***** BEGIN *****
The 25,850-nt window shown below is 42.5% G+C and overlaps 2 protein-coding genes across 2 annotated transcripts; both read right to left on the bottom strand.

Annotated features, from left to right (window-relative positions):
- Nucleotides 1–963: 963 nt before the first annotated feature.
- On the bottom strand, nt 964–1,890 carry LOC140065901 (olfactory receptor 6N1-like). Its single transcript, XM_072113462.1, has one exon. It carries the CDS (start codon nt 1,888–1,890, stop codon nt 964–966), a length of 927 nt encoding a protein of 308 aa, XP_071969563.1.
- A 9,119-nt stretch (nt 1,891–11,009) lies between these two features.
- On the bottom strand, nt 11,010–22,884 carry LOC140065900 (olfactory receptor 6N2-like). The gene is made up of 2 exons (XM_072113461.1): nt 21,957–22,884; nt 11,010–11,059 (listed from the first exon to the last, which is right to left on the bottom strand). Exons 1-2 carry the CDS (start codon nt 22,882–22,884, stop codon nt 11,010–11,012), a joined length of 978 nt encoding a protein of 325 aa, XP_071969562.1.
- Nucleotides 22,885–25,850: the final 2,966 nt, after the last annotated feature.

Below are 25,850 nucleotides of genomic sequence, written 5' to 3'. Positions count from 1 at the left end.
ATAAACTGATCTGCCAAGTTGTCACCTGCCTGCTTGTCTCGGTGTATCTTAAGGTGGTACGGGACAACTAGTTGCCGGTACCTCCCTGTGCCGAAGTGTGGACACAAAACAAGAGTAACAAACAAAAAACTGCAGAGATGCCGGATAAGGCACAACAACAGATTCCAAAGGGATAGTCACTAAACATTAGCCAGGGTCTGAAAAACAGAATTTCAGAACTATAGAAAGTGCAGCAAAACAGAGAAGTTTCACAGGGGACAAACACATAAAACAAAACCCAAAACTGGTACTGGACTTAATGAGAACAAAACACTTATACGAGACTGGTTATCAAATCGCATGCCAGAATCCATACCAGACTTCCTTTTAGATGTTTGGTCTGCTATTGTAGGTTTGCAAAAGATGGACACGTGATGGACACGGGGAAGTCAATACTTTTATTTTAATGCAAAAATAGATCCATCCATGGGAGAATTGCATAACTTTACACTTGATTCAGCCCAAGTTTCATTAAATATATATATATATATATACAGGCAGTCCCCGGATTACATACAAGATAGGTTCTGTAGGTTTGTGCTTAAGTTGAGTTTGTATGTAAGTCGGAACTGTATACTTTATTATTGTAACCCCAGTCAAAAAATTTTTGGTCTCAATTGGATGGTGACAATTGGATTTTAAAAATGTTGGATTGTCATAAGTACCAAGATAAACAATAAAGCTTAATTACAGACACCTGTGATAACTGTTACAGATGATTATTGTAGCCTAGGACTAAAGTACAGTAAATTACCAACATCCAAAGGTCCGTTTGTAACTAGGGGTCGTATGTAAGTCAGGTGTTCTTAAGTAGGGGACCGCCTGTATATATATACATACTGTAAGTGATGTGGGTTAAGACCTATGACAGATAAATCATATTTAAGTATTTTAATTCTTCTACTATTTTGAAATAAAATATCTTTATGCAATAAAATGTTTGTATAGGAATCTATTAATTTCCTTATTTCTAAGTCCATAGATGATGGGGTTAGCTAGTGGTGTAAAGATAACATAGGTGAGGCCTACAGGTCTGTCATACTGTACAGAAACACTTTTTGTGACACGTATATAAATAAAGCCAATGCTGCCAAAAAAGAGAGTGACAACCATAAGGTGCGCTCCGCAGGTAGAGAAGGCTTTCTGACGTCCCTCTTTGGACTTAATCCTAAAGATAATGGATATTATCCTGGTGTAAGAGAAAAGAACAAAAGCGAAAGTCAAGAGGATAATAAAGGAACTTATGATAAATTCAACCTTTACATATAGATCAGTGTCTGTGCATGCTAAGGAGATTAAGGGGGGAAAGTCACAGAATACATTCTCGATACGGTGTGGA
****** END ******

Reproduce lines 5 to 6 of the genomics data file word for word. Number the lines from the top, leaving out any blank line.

- A 9,119-nt stretch (nt 1,891–11,009) lies between these two features.
- On the bottom strand, nt 11,010–22,884 carry LOC140065900 (olfactory receptor 6N2-like). The gene is made up of 2 exons (XM_072113461.1): nt 21,957–22,884; nt 11,010–11,059 (listed from the first exon to the last, which is right to left on the bottom strand). Exons 1-2 carry the CDS (start codon nt 22,882–22,884, stop codon nt 11,010–11,012), a joined length of 978 nt encoding a protein of 325 aa, XP_071969562.1.